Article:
Passing the CPA examination isn’t final. Candidates are required to complete at least two years of auditing experience to become members of CICPA and get a certificate. CPAs are also required to complete 120 hours of continuing professional education every 3 years.
Chinese Accounting Standards Vs. International Financial Reporting Standards (IFRS)Chinese Accounting Standards (CAS) slightly differs from the IFRS and knowing these differences is important to those looking to start a business in China.
Precisely, the Chinese Accounting Standards are around 90% similar to IFRS. Before China adopted the CAS, it relied upon a complicated fund accounting system and all industries and commerce were centrally controlled by the Chinese Communist Party (CCP).
But with international companies setting up Wholly Foreign Owned Enterprises (WFOEs) and increased Foreign Direct Investment in China, there was a need to adopt an accounting system that would be consistent with the IFRS. In 2013, the Chinese government released the new Accounting Standards for Small Business Enterprises (ASSBEs) that are 90% similar to IFRS.
While CAS has undergone various amendments to be as consistent with the IFRS as possible, some minor differences are worth noting. Below are the 4 notable differences between the CAS and IFRS.
- China’s financial Year must start on 1st January. With IFRS, the fiscal year doesn’t need to start on 1st January. It can start at any point as long as it spans 12 consecutive months.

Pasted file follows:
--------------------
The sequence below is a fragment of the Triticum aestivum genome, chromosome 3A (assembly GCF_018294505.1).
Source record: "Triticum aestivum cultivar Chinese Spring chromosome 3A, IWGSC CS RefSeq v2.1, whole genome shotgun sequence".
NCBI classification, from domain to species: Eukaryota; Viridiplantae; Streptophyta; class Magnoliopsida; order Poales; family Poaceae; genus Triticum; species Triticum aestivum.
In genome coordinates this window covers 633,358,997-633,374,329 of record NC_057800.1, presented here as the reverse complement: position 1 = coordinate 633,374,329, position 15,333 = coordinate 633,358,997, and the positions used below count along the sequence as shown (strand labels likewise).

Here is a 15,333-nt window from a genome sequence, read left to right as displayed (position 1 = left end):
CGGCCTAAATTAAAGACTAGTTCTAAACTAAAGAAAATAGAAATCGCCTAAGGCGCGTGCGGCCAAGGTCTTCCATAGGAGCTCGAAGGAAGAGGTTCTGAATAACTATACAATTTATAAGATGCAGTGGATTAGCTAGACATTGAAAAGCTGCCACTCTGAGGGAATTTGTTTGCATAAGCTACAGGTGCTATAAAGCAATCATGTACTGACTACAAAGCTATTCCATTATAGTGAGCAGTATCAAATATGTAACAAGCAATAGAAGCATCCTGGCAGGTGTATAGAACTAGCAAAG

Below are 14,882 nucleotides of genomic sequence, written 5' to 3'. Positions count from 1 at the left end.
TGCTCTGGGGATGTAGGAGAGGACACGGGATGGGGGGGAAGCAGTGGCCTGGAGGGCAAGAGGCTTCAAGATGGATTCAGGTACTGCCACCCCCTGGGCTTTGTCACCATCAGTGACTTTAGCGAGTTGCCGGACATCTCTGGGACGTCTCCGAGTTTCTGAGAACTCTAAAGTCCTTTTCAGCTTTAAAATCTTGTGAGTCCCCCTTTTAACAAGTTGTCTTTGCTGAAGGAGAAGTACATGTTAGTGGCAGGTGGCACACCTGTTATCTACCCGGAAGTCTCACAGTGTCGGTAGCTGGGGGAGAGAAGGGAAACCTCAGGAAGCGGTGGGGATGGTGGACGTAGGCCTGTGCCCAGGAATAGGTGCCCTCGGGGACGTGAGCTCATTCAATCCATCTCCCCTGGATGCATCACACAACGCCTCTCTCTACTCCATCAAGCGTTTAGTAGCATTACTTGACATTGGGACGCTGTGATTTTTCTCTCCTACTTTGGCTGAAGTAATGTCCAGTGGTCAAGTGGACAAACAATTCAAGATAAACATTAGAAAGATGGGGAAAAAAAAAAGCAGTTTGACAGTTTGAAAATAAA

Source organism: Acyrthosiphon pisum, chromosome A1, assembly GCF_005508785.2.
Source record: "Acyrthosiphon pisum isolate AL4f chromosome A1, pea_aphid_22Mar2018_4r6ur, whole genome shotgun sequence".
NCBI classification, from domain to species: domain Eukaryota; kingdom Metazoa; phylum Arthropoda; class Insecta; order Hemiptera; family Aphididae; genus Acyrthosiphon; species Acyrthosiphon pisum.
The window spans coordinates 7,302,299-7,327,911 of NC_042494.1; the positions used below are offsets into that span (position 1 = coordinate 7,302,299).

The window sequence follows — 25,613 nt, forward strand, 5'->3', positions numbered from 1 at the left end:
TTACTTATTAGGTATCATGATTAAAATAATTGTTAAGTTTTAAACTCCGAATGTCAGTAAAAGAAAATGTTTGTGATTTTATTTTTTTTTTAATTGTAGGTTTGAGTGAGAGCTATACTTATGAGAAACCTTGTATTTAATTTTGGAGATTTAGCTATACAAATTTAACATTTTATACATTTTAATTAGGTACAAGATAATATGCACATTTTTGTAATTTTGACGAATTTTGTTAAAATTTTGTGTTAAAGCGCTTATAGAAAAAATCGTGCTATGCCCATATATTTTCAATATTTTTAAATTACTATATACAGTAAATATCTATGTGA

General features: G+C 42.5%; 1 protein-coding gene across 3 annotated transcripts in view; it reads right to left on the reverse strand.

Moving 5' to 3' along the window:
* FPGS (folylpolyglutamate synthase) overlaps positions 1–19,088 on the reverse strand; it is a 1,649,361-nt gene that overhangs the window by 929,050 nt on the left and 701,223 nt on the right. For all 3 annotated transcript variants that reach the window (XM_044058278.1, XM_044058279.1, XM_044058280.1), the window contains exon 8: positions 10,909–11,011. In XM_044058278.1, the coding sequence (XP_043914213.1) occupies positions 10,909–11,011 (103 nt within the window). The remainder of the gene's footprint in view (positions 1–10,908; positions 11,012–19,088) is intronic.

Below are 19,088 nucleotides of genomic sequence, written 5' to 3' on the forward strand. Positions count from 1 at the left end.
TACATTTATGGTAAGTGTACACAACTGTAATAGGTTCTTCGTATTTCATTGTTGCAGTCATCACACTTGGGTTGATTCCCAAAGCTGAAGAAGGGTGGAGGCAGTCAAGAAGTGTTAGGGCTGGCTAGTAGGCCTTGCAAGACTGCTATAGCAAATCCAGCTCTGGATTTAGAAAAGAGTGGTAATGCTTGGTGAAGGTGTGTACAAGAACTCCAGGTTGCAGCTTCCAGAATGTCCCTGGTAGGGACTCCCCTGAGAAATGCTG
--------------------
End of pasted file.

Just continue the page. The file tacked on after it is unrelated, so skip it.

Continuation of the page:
- The CAS requires accounts to be classified by function, but with IFRS, accounts are classified by nature. Moreover, in China, companies must deal directly with the Ministry of Finance (MOF) when submitting accounts.
- The CAS requires the filing of returns to be done monthly. With the IFRS, returns can be filed on a quarterly or bi-monthly basis.
- The Chinese Accounting Standards only recognizes the historical-cost method when it comes to the valuation of fixed assets. However, with the IFRS, companies have the option to use either the historical cost method or re-evaluating the asset.
The Chinese Accounting Standards are also more detailed when handling some common items than IFRS. Take the case of mergers and acquisitions for example. In such cases, the CAS requires the companies to restate the figures. IFRS, on the other hand, has no such rules.
Challenges Facing the Accounting Profession in ChinaChina’s accounting profession has grown immensely over the last 30 years, but not without challenges. The last decade has seen a rash of accounting scandals some of which are attributed to the government’s attempts to adapt western accounting practices without adapting them first to the local, cultural business practices.
The challenges facing China’s accounting profession are mainly due to the incongruity between the new accounting regulations and the prevailing social-economic conditions in the country.
Another challenge facing the accounting profession in China is the overreliance of Confucianism, which appears to conflict with the needs of knowledge-based workers.
Social interactions based on Confucianism put the accountants in an ethical dilemma—where accountants prioritize the interest of their superiors over their clients, compromising their moral obligations to protect the public interest.